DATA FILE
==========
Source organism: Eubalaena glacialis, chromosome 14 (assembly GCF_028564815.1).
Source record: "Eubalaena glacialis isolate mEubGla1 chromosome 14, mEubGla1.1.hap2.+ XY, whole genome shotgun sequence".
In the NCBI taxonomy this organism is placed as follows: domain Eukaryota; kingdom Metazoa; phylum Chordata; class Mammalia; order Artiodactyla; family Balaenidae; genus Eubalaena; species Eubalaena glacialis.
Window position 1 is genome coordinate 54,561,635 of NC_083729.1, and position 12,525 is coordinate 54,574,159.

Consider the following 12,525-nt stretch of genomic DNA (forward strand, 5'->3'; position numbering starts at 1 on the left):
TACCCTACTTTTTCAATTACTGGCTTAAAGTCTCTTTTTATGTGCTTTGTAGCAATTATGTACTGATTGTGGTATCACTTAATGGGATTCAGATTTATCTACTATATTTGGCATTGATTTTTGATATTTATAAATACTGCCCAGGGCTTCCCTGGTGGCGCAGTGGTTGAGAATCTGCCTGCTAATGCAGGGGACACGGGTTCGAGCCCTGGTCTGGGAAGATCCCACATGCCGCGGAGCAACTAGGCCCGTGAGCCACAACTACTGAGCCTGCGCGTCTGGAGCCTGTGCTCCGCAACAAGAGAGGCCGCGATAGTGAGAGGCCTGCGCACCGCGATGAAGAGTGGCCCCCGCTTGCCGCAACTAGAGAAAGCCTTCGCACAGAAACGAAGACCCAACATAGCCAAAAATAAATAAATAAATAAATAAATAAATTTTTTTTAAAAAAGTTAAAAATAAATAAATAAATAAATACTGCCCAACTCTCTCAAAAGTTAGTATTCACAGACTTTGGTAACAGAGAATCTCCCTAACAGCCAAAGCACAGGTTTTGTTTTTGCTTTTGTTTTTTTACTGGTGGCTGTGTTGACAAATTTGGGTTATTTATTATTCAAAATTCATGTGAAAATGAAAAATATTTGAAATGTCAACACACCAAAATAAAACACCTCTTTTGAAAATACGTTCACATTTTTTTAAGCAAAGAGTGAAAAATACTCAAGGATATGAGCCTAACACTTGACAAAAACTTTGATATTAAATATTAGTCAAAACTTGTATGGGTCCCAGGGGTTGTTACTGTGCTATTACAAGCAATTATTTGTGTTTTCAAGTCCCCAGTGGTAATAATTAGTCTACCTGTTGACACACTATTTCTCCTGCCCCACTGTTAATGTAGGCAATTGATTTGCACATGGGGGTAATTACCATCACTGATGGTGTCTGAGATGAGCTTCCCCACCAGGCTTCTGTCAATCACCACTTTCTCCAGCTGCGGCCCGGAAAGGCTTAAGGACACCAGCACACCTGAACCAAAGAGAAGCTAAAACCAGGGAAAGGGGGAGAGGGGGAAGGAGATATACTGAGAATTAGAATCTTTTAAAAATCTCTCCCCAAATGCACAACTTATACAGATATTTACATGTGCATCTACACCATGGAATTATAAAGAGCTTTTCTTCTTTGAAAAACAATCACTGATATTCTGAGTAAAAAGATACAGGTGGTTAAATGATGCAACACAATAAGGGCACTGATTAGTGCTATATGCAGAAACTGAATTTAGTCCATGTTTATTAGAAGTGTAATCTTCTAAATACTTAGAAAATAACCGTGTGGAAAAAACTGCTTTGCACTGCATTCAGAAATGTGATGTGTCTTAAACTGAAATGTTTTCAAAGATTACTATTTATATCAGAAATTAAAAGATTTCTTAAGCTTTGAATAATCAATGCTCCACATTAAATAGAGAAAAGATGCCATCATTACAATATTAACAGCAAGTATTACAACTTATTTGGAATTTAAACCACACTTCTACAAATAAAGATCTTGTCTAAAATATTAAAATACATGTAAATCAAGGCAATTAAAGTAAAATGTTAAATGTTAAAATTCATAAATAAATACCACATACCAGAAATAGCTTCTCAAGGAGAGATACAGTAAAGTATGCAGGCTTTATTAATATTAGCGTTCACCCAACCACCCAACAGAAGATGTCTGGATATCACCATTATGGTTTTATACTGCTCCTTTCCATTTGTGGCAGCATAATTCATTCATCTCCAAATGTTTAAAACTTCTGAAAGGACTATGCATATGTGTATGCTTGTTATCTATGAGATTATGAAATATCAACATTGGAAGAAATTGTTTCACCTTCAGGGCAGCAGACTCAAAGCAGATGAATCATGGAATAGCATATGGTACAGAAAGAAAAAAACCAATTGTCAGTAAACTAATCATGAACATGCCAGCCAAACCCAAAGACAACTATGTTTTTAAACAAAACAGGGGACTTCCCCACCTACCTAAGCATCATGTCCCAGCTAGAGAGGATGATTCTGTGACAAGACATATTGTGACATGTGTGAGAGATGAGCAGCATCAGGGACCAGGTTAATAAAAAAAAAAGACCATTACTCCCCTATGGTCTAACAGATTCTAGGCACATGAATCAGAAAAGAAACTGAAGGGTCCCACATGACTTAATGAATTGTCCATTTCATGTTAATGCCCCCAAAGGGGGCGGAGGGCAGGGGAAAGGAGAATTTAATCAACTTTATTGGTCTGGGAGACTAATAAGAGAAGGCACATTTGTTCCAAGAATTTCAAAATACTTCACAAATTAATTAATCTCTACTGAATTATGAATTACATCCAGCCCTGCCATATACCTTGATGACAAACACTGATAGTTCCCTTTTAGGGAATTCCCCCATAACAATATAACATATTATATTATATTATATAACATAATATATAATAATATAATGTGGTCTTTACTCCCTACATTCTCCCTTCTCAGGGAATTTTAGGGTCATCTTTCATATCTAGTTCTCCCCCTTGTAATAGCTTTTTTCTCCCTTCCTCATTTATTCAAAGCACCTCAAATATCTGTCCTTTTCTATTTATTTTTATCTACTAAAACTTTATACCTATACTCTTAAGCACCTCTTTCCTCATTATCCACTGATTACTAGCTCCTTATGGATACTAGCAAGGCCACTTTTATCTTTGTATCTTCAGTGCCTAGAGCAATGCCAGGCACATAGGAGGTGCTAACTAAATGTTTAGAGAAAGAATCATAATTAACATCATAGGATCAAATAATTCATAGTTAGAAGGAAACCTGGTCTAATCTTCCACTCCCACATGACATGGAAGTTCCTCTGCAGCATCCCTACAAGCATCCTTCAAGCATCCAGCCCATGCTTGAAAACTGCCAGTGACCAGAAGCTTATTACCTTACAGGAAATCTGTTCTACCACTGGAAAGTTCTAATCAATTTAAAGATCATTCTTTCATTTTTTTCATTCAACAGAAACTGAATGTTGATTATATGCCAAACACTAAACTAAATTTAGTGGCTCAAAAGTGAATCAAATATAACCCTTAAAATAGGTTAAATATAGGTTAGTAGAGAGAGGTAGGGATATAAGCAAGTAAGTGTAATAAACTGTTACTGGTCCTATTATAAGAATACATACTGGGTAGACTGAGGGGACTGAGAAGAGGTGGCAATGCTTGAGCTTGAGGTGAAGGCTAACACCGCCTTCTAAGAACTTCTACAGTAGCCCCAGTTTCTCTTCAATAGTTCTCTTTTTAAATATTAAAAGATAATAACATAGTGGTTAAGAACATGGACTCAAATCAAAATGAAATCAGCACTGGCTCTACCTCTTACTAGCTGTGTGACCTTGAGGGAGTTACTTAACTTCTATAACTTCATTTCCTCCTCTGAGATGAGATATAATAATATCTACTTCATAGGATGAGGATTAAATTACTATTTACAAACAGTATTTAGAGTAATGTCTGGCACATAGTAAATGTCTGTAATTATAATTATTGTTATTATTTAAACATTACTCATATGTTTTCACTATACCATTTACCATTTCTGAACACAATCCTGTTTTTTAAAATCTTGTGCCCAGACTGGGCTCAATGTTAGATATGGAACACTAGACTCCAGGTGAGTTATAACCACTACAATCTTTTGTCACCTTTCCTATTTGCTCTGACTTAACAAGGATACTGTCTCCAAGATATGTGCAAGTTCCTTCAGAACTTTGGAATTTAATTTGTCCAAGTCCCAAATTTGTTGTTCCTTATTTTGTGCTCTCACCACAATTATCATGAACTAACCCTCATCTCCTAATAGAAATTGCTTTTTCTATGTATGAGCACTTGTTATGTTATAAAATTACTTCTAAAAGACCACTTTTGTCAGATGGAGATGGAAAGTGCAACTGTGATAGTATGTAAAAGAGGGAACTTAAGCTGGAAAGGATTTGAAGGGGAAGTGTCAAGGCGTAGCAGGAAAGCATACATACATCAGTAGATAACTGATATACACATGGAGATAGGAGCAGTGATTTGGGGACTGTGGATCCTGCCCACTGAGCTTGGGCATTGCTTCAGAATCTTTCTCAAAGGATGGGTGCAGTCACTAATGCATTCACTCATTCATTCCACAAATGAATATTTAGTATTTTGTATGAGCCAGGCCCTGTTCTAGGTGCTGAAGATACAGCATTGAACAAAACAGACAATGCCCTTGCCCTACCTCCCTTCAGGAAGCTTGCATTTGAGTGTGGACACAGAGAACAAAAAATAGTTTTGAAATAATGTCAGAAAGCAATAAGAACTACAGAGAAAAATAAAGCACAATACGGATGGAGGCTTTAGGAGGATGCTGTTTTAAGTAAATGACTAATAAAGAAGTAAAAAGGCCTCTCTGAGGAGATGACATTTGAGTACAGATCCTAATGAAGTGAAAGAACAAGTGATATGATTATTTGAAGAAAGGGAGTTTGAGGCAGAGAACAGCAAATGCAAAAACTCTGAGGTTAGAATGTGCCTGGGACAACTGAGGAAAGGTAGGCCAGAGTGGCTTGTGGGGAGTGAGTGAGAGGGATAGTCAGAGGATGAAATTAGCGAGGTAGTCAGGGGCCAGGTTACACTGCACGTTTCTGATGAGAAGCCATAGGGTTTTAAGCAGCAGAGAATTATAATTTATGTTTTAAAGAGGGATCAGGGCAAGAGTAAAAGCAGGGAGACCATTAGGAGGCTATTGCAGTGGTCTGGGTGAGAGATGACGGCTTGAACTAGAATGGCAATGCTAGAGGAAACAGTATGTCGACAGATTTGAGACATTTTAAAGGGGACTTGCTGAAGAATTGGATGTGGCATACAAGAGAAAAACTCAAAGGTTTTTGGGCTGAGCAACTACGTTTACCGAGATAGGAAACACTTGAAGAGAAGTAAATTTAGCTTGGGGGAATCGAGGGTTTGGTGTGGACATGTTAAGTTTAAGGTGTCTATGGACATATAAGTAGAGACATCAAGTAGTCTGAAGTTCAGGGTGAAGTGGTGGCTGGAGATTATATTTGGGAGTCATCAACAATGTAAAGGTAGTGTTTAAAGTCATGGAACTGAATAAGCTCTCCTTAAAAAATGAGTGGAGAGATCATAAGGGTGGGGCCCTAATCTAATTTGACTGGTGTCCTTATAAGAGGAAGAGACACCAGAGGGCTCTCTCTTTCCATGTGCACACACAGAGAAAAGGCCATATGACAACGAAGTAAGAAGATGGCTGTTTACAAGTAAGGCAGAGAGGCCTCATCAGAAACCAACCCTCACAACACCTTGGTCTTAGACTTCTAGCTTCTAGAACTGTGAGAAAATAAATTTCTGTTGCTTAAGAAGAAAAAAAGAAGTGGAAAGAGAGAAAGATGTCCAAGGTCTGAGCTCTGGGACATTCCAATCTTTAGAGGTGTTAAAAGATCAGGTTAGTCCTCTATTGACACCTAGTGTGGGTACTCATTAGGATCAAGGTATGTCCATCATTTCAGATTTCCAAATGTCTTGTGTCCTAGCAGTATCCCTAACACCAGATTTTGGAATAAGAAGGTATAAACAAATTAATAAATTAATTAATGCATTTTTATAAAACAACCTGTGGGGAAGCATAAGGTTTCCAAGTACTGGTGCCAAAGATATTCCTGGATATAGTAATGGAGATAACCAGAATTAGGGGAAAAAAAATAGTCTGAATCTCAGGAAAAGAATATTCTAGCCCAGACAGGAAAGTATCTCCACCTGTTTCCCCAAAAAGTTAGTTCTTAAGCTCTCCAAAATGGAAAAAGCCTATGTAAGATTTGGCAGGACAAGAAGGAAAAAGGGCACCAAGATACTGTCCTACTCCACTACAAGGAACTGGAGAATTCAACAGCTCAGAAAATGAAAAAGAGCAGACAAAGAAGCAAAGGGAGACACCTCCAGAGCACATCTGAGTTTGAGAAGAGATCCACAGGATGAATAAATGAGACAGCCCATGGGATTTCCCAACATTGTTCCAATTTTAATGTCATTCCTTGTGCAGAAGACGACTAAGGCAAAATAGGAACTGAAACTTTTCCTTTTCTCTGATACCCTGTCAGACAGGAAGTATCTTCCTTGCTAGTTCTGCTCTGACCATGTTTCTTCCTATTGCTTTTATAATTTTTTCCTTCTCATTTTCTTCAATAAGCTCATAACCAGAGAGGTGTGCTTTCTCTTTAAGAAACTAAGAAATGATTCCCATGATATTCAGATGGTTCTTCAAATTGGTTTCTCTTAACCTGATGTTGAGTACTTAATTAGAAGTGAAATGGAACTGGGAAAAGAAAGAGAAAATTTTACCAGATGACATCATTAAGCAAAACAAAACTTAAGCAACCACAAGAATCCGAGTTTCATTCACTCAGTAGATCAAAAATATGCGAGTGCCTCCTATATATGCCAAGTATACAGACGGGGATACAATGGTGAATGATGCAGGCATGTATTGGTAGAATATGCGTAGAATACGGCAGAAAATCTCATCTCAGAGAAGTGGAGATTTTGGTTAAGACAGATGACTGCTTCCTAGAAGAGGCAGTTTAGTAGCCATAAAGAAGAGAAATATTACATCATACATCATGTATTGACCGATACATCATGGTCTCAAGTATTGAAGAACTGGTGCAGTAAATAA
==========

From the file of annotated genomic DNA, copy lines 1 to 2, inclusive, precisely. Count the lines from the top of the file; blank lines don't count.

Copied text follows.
Source organism: Eubalaena glacialis, chromosome 14 (assembly GCF_028564815.1).
Source record: "Eubalaena glacialis isolate mEubGla1 chromosome 14, mEubGla1.1.hap2.+ XY, whole genome shotgun sequence".